“Leaning” our customers – lean consumption

Piloting the first module of our upcoming Value Flow Quality course has provoked me to reflect on different ways of putting the external customer at the heart of what we do.

As part of the exercises for the course, I reviewed the GCSS DPL dynamic priority list (the list of requirements which have a priority score but work has not started yet) to see how much focus the external customer gets. Top marks to the GCSS team – all the items in the DPL on the day I checked had a value proposition with benefits to Maersk Line clearly identified! Some of the items in the DPL were error fixes. For most of these, the GCSS team had calculated the time that would be saved by Maersk Line staff if the error was fixed and used this to work out the cost saving to Maersk Line in dollars.

So far so good – this is way,way better than many (or even most) development teams. Yet this way of evaluating errors really underestimates the value created by addressing the error (and hence affects prioritisation). By fixing an error we may also reduce the costs that our customers incur. It costs us money to answer the phone but it costs them money to ring us up. Reducing their costs in ringing us up surely is worth something to us too?

This opens up the whole world of lean consumption i.e. lean applied to customers. The basic principles of lean consumption are (and I quote…):

  • Solve the customer’s problem completely, by insuring that everything works the first time.No customer wants to call a help line, so turn your help lines into kaizen opportunities to identify and eliminate the root cause of customer calls.
  • Don’t waste the consumer’s time.For example, challenge the need for queues of any sort. You will discover that queues always waste both the customer’s time and the provider’s money.
  • Provide exactly what the customer wants.The level of out-of-stocks of the right items and overstocks of the wrong items is remarkably high in almost every aspect of business. These consumer frustrations are almost completely avoidable with lean replenishment systems utilizing pull principles.
  • Provide value where the customer wants.Most providers secretly want the customer to come to them. For example, the best pricing is available in a Wal-Mart style big-box retail format that customers must drive miles to access. Yet most customers want just the opposite, with attractively priced goods conveniently available nearby. The application of lean principles can provide most value where it is wanted at lower cost.
  • Provide value when the customer wants. Most current-day sales and production systems encourage customers to place orders at the last moment with no warning. This makes level loading of production systems impossible. Yet most of us actually plan ahead, particularly for big-ticket items like computers, cars, and white goods. Some simple lean principles can turn strangers into partners who plan ahead with their providers, dramatically reducing costs for customers and providers.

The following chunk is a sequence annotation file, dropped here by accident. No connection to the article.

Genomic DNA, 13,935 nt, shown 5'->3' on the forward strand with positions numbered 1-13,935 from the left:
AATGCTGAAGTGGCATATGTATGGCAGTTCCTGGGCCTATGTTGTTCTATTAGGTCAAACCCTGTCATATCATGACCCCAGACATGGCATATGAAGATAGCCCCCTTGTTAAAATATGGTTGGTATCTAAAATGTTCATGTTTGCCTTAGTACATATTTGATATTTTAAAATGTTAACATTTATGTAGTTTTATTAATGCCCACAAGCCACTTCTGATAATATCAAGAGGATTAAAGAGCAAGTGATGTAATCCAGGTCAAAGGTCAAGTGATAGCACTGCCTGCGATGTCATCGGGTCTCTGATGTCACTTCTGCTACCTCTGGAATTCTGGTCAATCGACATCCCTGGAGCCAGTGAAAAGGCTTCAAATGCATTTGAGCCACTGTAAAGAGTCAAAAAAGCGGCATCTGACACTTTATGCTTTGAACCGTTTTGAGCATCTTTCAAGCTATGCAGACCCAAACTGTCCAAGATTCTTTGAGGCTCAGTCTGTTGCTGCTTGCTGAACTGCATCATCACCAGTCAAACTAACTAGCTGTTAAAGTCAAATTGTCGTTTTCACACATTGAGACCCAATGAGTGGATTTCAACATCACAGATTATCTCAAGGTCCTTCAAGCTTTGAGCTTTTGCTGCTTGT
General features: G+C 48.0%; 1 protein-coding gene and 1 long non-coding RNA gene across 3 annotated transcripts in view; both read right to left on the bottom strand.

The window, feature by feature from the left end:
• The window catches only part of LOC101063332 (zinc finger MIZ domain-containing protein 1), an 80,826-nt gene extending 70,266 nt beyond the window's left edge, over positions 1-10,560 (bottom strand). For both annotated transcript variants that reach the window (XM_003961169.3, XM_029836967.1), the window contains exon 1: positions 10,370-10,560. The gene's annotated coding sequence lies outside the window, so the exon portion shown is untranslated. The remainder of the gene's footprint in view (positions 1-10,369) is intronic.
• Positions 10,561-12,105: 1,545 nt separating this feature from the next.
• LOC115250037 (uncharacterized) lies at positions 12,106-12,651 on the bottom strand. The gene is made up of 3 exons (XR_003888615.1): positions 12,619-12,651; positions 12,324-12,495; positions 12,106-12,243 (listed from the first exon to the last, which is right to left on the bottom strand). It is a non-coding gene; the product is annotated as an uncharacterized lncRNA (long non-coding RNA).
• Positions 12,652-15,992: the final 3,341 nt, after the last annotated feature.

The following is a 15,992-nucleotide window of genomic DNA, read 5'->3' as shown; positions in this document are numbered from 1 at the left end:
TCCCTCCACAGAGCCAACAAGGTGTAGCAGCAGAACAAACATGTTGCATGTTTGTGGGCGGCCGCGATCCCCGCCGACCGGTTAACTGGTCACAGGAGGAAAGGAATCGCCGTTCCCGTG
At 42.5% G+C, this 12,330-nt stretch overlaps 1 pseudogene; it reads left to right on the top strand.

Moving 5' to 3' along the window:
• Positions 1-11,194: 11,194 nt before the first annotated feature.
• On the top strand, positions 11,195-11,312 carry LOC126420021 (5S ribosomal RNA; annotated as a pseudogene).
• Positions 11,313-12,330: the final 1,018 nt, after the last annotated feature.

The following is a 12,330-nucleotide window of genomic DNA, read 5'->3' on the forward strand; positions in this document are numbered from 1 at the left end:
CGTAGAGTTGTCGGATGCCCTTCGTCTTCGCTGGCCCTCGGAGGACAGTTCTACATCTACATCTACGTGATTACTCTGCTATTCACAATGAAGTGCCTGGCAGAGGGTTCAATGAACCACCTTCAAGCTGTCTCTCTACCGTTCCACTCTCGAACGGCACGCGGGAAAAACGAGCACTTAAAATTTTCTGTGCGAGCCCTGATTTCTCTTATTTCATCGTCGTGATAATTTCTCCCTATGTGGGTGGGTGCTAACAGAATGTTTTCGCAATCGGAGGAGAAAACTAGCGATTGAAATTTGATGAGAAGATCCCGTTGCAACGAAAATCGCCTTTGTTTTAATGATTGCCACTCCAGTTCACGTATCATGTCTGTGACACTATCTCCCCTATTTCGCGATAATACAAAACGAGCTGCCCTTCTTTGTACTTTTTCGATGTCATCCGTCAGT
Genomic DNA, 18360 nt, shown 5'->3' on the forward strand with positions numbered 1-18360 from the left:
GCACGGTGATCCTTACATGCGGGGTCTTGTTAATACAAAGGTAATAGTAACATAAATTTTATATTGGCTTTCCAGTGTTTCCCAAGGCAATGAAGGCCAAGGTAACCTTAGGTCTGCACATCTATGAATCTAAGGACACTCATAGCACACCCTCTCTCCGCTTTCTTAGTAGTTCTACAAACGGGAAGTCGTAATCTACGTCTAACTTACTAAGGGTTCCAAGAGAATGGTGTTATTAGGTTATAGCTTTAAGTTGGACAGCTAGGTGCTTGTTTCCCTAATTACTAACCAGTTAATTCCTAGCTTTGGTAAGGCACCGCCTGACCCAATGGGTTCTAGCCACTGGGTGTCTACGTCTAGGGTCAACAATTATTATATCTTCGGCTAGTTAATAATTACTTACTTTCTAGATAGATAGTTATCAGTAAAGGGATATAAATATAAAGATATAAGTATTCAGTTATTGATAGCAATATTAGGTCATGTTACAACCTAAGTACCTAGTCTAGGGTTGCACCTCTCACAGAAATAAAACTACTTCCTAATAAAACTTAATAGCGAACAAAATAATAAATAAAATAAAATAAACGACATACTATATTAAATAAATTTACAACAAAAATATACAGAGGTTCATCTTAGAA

• Reduce the number of problems customers need to solve. Most of us would like to deal with only a few providers to solve our big problems – computing and communication, mobility, healthcare, financial management, shelter, personal logistics (better known as “shopping”.) Yet with the web we have been going in the opposite direction from industry. Firms following Toyota’s lead are asking a much smaller number of suppliers to solve much larger problems, even as consumers are asking ever larger numbers of strangers to solve tiny problems on a one-off basis, wasting time and creating frustration. Lean principles show a way to do much better.

Sounds great, doesn’t it? It would be interesting to start applying these principles. When you zoom out, the customer is operating a supply chain and he/she ultimately doesn’t mind where a cost reduction happens – either in the part of the process which he/she operates or the part he/she has outsourced to Maersk Line.

So back to my example with the error fixing. If making a change (in this case an error fix) reduces our operating costs by $1 per year then its clear that what it is worth to Maersk Line is simply $1 per year since this goes direct to our bottom line. If instead, making a change reduces our customer’s operating costs by $1 per year then what is this worth to Maersk Line?

A tricky question! Clearly for large changes like Daily Maersk etc. which affect our customer’s operating cost, we can afford do market research into this to come up with a number. Maybe the change will increase our market share, allow us to charge higher prices or increase loyalty (or at least prevent a decline in any/all of these). We can talk to customers and make some assumptions and get a number. But for tiny error fixes? I don’t think so. We need a rule of thumb. What should it be? Of the $1 value that is created by reducing the customer’s operating cost, it’s unlikely that Maersk Line will capture it all (i.e. $1). It’s also unlikely that Maersk Line will capture none of the value ($0). So we need a number between $0 and $1.

If we were to standardise on an approach like this, we would be able to effectively evaluate and prioritise small initiatives that improve our customer’s operations. We would also be more careful about pushing cost from our process into the customer’s process. We would not just have the four benefit types (increase/protect revenue, decrease/avoid costs) but we would have an additional one “improve customer’s business.” Something to think about?

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